I've been looking a long time, mostly to see what is out there besides the #1 selling Lance unit. I am leaning twords the Artic Fox, build quality and wiring seems much better. Those two models are priced pretty much the same. Looks like the Arctic Fox rides a little higher on the truck, rear wings are not as low. I've heard that the rear wings of the Lances are a dry rot issue.
Regarding the truck to put it on, I am not brand loyal when it comes to American cars.....just going with who has the largest cargo carrying capacity and that is the FORD 350 gasser, 5,990lbs with the 3.73 or 4.30, the latter increases towing capacity by 3,000lbs. Probably go with the 4.30.
Your expert input is appreciated!
2013 RAM 3500 LARAMIE CREW CAB 4x4 DUALLY HO CUMMINS/ASIN TRANS
2013 EAGLE CAP 950
TORKLIFT TIEDOWNS, BILSTIEN SHOCKS, 260 WATTS SOLAR, 2000 WATT XANTREX INVERTER
We have an AF 1150, and really like it. We purchased it used and the original owner did not maintain the roof caulking. So we had some water leaks that collected in nose area. The area above the roof of the truck started to delaminate. We have not had any other issues with it, love the slide out. This is a heavy camper and is recommended for a dually truck.
We have the sister to the 1150....the 1140. Basicly close to the same weight, dry baths the same, cabover the same, just a different layout around the kitchen. We love our 1140. Its been trouble free, well maybe one or two minor issues, but by far the best RV we ever owned. They are well built but they are heavy. You definitely want a dually as Jeep Hauler mentioned. Some of the early to mid 2000 AF's did have some water issues but I think Northwood has done alot to remedy the problems. After two years my molding seams are still oozing out caulk, so they sure dont skimp on the amount they use. I always thought that was a good sign.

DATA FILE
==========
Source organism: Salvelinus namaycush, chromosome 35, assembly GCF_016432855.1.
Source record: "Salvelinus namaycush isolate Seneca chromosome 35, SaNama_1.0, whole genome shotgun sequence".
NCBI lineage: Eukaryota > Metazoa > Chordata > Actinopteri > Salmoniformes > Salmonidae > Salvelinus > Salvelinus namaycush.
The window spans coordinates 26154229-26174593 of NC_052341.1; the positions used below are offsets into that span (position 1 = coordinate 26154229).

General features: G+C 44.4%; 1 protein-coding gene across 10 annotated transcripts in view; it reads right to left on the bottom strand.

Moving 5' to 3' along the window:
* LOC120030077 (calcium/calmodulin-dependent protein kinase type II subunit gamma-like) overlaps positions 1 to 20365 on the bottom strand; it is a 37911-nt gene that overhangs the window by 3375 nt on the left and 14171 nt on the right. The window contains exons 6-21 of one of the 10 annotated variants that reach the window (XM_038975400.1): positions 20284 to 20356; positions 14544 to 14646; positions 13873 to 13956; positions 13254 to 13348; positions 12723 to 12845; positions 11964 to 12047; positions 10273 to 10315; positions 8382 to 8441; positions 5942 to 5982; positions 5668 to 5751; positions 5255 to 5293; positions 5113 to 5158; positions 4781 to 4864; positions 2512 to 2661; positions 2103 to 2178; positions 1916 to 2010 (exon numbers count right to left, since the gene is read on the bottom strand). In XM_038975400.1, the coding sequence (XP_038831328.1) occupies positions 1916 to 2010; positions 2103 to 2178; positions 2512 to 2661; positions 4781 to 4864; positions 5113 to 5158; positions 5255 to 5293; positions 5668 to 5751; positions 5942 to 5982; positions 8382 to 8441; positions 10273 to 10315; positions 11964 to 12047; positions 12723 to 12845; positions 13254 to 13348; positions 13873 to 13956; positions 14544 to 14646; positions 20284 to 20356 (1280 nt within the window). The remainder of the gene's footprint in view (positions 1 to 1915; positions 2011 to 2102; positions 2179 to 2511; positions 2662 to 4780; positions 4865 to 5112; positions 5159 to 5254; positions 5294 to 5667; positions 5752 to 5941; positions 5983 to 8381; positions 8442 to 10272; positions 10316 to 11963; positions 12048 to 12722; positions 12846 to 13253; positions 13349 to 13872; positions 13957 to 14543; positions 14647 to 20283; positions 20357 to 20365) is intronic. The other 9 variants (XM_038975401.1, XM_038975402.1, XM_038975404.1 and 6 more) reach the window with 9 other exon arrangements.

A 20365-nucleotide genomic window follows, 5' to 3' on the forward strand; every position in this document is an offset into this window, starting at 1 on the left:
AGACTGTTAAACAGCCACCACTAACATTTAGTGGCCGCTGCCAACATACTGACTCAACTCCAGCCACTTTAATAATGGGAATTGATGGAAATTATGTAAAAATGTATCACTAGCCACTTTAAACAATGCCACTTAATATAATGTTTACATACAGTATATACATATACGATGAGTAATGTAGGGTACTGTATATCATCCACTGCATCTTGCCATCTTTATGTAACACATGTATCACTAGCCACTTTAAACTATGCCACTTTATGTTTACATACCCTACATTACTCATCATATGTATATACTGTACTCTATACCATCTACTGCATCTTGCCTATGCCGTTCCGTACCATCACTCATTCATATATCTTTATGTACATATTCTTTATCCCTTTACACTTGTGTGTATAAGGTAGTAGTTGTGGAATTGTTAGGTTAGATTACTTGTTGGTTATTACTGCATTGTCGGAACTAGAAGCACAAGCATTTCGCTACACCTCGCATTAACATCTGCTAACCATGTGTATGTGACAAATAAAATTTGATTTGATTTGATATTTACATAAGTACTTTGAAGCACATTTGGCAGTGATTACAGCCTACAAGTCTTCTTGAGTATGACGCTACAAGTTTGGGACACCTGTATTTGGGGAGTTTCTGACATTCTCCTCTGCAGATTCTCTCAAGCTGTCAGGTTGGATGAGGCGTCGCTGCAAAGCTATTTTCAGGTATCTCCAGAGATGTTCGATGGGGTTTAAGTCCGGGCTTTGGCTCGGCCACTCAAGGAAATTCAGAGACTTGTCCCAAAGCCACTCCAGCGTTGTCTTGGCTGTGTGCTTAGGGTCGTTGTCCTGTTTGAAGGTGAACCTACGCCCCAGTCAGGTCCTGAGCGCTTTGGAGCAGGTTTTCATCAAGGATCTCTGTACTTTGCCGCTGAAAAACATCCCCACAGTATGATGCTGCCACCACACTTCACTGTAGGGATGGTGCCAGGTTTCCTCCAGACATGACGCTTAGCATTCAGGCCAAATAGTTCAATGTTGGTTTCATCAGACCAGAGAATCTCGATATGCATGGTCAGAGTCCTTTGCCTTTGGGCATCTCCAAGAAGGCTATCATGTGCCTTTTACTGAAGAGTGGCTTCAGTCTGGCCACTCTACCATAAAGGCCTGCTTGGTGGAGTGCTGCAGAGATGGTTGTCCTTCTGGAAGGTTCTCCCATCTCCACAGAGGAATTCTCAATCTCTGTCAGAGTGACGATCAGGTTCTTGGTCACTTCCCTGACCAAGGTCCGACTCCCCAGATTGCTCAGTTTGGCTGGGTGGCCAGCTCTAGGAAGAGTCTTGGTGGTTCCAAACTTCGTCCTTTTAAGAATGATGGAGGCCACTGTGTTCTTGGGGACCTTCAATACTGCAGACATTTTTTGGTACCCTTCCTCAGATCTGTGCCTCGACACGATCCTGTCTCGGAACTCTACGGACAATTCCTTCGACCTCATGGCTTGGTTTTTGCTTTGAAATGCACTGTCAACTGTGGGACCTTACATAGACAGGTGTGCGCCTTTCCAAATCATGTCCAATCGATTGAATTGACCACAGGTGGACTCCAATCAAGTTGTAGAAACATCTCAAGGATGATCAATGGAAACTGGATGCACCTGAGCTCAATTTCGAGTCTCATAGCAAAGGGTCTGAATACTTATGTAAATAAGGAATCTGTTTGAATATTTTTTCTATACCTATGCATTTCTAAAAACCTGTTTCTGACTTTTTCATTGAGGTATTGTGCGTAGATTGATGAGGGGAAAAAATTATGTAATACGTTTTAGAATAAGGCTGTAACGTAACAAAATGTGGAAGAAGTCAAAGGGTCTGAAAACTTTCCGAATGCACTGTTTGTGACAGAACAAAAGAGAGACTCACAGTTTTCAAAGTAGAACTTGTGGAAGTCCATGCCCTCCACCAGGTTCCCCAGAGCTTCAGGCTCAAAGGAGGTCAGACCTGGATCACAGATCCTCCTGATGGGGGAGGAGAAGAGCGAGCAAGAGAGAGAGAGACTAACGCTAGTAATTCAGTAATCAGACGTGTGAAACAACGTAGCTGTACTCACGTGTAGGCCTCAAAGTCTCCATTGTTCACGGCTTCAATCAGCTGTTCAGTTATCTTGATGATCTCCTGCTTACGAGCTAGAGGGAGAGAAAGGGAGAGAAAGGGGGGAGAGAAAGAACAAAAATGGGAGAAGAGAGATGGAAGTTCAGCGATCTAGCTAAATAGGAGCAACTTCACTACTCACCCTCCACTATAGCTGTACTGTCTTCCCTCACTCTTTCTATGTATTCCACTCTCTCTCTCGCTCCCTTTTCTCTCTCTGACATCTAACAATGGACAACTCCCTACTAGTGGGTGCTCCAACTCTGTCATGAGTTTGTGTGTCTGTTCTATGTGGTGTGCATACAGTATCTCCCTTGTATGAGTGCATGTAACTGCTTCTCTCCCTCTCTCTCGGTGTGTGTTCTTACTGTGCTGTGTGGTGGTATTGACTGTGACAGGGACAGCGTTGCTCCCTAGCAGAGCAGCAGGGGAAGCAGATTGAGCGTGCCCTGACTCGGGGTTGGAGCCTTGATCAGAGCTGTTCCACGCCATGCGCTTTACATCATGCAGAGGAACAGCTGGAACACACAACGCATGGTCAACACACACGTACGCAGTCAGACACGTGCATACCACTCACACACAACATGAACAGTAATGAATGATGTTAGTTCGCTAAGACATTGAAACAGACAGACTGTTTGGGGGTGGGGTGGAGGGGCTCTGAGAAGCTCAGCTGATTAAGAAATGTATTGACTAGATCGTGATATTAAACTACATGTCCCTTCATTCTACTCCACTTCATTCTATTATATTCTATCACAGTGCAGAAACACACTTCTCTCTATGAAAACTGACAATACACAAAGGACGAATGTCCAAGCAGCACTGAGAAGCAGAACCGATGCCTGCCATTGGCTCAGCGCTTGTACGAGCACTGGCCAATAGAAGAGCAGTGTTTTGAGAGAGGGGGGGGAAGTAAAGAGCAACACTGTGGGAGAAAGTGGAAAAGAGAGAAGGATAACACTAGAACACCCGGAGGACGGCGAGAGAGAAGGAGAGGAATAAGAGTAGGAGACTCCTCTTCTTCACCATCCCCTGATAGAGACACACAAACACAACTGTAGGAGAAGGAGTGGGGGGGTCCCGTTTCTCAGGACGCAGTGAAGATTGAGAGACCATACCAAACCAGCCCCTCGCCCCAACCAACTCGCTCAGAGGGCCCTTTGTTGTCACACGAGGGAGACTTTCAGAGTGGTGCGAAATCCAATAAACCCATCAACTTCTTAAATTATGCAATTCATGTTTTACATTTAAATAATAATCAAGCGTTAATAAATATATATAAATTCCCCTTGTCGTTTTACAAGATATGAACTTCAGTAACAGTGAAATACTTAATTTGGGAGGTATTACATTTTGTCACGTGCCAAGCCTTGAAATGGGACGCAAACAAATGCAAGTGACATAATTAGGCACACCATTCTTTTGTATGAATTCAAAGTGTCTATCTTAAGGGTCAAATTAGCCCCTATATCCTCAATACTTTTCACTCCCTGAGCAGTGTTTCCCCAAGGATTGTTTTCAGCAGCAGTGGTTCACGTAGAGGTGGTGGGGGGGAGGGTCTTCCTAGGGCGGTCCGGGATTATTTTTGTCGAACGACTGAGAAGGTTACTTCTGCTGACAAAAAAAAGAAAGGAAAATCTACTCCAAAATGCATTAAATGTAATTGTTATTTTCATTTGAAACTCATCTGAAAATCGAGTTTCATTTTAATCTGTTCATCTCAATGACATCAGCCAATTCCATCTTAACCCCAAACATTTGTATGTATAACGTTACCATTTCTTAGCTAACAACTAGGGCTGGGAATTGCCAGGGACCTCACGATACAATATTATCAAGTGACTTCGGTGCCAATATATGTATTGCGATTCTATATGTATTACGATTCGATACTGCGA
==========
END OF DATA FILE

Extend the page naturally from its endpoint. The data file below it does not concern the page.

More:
I agree with the others, the Arctic Fox is an excellent camper & the 1150 is a great model if you like big interior space. The AF 1150 is a great cold weather TC. The design and layout of the holding tanks, basement space and plumbing system make for a great winter camper while using all your onboard water systems without freezing up. I've been below 0F many nights in mine without any freeze issues. There are some things you can do to make it even better like I did for here in Idaho but that may not be too big of an issue for you in California. Being well insulated means it withstands the heat of the summer better though too. I've had no leaks, delaminations, or roof bubbles to report after two years of continuous use on mine. After living and camping in mine non-stop for the past two years I know it inside and out, it's a quality unit I'd definitely recommend to anyone.
When I bought mine I shopped the Lance too but the price was so much higher at the time than a comparable AF. The salesman couldn't tell me what was so much better about Lance and actually told me to go buy the AF for that price. I was actually going to do that anyway based on my impression on the quality after spending many hours inspecting both models. Lance makes a great camper but it's not any nicer than an AF so make sure and inspect them both well, spend some time in them and decide which one appeals to you more. It looks like you already have done that. Maybe Lance has came down on their price to be more competitive than they were a few years back but as you know when spending tens of thousands of dollars on an RV we want the best quality for our money.